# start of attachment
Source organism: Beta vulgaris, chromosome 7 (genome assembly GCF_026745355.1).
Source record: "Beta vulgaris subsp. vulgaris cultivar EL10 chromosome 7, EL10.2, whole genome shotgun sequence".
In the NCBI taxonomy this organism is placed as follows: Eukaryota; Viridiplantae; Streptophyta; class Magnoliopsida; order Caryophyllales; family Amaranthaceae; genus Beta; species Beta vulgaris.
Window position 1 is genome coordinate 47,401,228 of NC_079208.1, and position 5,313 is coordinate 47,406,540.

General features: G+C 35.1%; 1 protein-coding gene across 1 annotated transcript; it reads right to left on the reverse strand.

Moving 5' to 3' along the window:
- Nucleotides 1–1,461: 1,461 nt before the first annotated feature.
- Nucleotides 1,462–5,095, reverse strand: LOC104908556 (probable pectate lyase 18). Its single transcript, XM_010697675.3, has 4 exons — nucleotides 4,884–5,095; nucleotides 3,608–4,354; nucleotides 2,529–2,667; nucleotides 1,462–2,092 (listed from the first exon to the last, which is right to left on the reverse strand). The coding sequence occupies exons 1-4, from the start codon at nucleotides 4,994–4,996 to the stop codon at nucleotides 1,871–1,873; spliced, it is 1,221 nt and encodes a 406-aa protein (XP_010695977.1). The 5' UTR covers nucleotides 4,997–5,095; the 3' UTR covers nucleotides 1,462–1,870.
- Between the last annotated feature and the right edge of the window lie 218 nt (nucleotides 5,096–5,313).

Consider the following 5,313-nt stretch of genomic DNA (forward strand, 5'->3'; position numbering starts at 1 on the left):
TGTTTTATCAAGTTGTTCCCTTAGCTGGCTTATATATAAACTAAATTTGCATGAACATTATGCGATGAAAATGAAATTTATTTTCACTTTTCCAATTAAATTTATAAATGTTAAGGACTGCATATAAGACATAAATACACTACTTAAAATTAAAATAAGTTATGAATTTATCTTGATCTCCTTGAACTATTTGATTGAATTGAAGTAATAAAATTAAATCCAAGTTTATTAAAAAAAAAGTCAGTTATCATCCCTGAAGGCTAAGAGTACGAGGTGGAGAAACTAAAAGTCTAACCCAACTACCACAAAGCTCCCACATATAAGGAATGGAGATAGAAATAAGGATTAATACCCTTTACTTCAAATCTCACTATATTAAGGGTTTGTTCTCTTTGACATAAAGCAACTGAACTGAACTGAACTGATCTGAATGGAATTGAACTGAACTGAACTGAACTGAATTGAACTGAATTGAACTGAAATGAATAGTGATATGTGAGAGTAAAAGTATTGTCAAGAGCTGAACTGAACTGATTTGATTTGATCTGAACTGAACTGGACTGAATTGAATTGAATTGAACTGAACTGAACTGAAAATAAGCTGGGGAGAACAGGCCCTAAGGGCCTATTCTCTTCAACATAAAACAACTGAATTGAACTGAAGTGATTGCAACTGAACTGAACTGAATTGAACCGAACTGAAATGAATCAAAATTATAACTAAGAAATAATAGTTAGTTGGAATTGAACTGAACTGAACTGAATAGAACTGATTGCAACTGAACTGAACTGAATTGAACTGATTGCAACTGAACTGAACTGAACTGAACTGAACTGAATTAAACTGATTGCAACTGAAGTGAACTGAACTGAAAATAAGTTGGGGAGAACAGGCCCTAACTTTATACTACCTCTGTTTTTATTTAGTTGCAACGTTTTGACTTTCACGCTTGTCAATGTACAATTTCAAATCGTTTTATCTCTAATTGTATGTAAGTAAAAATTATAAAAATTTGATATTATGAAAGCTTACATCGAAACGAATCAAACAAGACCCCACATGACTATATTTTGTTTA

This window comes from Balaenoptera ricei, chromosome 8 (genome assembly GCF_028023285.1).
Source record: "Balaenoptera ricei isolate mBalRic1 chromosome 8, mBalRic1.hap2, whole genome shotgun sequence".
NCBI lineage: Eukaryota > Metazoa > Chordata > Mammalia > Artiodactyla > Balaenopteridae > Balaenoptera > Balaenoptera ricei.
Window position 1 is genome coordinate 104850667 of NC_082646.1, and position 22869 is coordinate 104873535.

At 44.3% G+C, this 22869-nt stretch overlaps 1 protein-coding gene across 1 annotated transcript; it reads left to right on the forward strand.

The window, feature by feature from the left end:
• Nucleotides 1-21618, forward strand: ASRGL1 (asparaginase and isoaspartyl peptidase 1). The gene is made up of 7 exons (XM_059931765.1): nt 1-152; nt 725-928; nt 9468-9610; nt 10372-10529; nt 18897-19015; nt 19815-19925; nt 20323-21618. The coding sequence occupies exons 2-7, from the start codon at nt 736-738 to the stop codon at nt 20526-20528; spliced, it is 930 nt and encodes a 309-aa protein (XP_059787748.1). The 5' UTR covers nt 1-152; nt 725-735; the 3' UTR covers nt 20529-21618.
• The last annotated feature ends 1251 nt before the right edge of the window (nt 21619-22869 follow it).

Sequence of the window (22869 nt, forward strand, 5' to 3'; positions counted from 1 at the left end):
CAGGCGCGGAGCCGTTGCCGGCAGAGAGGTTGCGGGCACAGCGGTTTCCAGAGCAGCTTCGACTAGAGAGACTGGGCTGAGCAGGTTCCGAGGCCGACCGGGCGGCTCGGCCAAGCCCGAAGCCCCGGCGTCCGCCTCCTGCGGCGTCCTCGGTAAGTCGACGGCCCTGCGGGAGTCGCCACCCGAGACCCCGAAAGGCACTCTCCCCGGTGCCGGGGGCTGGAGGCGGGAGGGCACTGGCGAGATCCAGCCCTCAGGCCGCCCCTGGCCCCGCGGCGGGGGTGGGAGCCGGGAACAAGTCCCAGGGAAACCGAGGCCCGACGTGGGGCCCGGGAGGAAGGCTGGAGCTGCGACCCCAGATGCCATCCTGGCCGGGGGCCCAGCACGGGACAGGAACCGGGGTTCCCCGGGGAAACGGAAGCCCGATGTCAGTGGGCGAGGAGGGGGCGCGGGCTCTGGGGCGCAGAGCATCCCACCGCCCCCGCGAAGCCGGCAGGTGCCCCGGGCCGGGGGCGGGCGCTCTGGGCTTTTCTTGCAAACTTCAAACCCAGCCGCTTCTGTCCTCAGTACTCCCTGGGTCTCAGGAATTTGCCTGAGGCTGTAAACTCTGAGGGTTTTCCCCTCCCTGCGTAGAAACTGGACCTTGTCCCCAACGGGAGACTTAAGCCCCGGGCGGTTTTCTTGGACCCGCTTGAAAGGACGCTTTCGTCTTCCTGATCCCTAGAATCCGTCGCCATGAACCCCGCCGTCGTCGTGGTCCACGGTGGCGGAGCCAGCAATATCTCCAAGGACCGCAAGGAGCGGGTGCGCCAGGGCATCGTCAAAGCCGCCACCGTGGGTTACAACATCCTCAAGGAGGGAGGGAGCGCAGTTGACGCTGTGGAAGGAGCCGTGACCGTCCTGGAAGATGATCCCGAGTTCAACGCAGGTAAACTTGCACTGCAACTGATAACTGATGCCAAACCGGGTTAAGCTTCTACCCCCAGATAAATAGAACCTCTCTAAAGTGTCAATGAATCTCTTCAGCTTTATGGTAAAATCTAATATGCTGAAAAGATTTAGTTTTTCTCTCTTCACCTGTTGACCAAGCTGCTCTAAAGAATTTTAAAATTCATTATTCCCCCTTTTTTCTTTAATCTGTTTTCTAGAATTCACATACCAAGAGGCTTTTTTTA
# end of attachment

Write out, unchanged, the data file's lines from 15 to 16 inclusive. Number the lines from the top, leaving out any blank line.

Window position 1 is genome coordinate 104850667 of NC_082646.1, and position 22869 is coordinate 104873535.

At 44.3% G+C, this 22869-nt stretch overlaps 1 protein-coding gene across 1 annotated transcript; it reads left to right on the forward strand.